Last House on the Left

LAST HOUSE ON THE LEFT. 1972

Director: Wes Craven

Reviewed by Paghat the Ratgirl



Wes Craven's Last House on the Left has been praised as "digusting & depraved." Whether viewed as a case study in horror-film misogyny, or as a "fun" sadistic gorefest, it pushed the envelop in its day, & it would still upset anyone who'd never seen at least a samurai film disembowling.

It's not that it's a good film, but as a directorial debut of someone who made better horror films later, it is fascinating to see Craven's beginnings, as also the young Sean Cunningham, who later directed the first Friday the 13th film immortalizing Jason as Craven would immortalize Freddy of Elm Street.

And at least one impressed critic compared Last House to Pasolini's depraved Salo -- same critic who would make of it a fable of the Viet Nam era, a graphic piece of sleeze that couldn't've been filmed at all if American families hadn't been eating dinner nightly with the six o'clock news-reports of body counts.

That Craven has admitted his inspiration was Bergman's Virgin Spring also adds a level of intent to the film not usually expected of graphic-gore.

Now I can't go so far as to make it out to be an art film as some few have. It's a disgusting film worth watching in order to be disgusted. I would also praise it for its ability to disturb even fans of splatter films (not all such fans, some of whom are definitively cretins, but enough to give it a kind of cult status -- a status assisted by Craven for some while not permitting it to be distributed).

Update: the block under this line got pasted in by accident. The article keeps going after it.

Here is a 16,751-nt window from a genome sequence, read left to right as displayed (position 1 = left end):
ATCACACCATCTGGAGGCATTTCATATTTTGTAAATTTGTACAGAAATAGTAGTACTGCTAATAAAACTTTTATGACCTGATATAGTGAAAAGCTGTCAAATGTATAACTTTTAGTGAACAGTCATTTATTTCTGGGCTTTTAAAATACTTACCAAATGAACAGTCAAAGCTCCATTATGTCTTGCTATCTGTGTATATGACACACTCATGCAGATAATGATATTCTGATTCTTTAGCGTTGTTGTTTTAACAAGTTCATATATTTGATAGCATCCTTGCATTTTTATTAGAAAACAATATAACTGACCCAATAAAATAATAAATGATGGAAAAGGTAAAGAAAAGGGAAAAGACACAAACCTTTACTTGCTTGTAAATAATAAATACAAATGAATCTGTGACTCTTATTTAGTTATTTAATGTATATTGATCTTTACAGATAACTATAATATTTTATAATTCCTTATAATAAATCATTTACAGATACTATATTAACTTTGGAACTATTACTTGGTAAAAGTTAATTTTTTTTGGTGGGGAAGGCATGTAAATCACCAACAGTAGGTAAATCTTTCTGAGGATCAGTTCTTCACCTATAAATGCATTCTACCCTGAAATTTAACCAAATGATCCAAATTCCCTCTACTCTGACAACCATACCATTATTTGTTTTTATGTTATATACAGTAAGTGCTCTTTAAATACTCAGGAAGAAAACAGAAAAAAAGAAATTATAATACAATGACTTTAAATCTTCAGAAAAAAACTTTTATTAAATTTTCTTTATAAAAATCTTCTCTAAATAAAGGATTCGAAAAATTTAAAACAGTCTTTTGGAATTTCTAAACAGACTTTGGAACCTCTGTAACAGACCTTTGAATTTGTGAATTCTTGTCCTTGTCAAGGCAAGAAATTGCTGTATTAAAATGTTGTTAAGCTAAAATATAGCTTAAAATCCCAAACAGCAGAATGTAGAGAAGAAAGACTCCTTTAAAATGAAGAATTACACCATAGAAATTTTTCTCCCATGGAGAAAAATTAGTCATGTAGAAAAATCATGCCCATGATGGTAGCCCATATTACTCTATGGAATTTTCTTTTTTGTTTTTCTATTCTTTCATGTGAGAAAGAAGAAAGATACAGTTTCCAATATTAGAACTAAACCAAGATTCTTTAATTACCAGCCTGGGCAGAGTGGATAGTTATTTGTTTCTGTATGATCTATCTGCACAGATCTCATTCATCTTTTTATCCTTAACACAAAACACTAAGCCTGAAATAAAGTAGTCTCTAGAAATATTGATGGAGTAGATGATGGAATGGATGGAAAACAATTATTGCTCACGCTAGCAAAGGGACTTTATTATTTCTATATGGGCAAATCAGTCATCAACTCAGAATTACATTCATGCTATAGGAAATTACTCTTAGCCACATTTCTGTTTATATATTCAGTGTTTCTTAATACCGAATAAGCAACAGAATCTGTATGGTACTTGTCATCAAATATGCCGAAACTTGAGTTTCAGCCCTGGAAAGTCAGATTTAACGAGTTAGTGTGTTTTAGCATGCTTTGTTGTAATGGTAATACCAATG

It does have its own moral sense, given that after the grotesque rape-murders, the criminals will pay for their sins, but more obviously no one will ever watch this for the morality aspect. I was pretty young when I saw it the first time in a drive-in, & though I was already a hardcore horror fan, I was not having a good time, at least not at first.

But there I was stuck in the car at the El Rancho Drive-in, called El Raunchy by everyone. In those days it cost like $2 per carload of kids so whoever had the biggest car would take everyone. This cheap drive-in would play quadruple-bills & hardly anyone could stay awake for the fourth film; House was probably the third of four when only the first two films really mattered.

"Let's go" I was griping, "This sucks, I'm bored, I'm sleepy, I wanna go home." No one agreed; the guys all wanted to see it. But then the mother lured one of the rapist-murderers into the woods. When mom took that big bite, that's when the guys in the car suddenly stopped laughing, & I decided I wanted to see the rest of the film, & thereafter I was the only one har-harring at apropriate moments.

copyright by Paghat the Ratgirl



[ Film Home ] - [ Film Reviews Index ]
[ Where to Send DVDs for Review ] - [ Paghat's Giftshop ]